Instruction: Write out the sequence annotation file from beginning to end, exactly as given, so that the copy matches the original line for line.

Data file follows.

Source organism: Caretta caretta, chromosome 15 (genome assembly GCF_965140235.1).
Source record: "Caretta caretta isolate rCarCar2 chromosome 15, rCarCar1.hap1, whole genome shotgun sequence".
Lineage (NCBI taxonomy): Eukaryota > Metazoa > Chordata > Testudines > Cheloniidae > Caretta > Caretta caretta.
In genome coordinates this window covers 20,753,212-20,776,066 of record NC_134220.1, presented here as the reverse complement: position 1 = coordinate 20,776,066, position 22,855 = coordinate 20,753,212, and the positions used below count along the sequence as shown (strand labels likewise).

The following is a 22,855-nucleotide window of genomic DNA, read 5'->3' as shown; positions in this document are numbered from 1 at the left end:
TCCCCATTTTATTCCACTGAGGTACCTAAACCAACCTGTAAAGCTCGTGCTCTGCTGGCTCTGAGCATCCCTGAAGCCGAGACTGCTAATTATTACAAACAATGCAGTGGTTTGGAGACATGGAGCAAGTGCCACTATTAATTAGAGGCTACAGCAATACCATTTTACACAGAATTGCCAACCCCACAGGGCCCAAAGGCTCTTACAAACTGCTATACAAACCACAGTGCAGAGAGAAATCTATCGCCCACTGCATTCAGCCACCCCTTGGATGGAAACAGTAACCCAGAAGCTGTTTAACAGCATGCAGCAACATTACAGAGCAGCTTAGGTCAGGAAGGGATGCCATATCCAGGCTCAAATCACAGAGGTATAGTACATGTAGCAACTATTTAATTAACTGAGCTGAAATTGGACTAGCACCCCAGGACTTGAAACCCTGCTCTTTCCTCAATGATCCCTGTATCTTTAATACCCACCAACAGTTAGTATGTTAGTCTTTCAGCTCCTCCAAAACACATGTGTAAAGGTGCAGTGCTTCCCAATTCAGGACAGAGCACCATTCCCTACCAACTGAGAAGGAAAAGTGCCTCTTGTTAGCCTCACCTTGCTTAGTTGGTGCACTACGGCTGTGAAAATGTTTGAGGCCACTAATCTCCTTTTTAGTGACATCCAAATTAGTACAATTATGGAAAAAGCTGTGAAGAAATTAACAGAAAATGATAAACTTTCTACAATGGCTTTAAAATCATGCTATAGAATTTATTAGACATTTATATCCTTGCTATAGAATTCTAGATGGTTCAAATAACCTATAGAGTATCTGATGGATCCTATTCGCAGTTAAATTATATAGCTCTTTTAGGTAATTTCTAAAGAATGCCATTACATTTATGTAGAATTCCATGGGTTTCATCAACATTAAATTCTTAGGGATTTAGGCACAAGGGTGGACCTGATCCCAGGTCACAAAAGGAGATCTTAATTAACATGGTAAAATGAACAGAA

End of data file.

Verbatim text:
Source organism: Caretta caretta, chromosome 15 (genome assembly GCF_965140235.1).
Source record: "Caretta caretta isolate rCarCar2 chromosome 15, rCarCar1.hap1, whole genome shotgun sequence".
Lineage (NCBI taxonomy): Eukaryota > Metazoa > Chordata > Testudines > Cheloniidae > Caretta > Caretta caretta.
In genome coordinates this window covers 20,753,212-20,776,066 of record NC_134220.1, presented here as the reverse complement: position 1 = coordinate 20,776,066, position 22,855 = coordinate 20,753,212, and the positions used below count along the sequence as shown (strand labels likewise).

The following is a 22,855-nucleotide window of genomic DNA, read 5'->3' as shown; positions in this document are numbered from 1 at the left end:
TCCCCATTTTATTCCACTGAGGTACCTAAACCAACCTGTAAAGCTCGTGCTCTGCTGGCTCTGAGCATCCCTGAAGCCGAGACTGCTAATTATTACAAACAATGCAGTGGTTTGGAGACATGGAGCAAGTGCCACTATTAATTAGAGGCTACAGCAATACCATTTTACACAGAATTGCCAACCCCACAGGGCCCAAAGGCTCTTACAAACTGCTATACAAACCACAGTGCAGAGAGAAATCTATCGCCCACTGCATTCAGCCACCCCTTGGATGGAAACAGTAACCCAGAAGCTGTTTAACAGCATGCAGCAACATTACAGAGCAGCTTAGGTCAGGAAGGGATGCCATATCCAGGCTCAAATCACAGAGGTATAGTACATGTAGCAACTATTTAATTAACTGAGCTGAAATTGGACTAGCACCCCAGGACTTGAAACCCTGCTCTTTCCTCAATGATCCCTGTATCTTTAATACCCACCAACAGTTAGTATGTTAGTCTTTCAGCTCCTCCAAAACACATGTGTAAAGGTGCAGTGCTTCCCAATTCAGGACAGAGCACCATTCCCTACCAACTGAGAAGGAAAAGTGCCTCTTGTTAGCCTCACCTTGCTTAGTTGGTGCACTACGGCTGTGAAAATGTTTGAGGCCACTAATCTCCTTTTTAGTGACATCCAAATTAGTACAATTATGGAAAAAGCTGTGAAGAAATTAACAGAAAATGATAAACTTTCTACAATGGCTTTAAAATCATGCTATAGAATTTATTAGACATTTATATCCTTGCTATAGAATTCTAGATGGTTCAAATAACCTATAGAGTATCTGATGGATCCTATTCGCAGTTAAATTATATAGCTCTTTTAGGTAATTTCTAAAGAATGCCATTACATTTATGTAGAATTCCATGGGTTTCATCAACATTAAATTCTTAGGGATTTAGGCACAAGGGTGGACCTGATCCCAGGTCACAAAAGGAGATCTTAATTAACATGGTAAAATGAACAGAA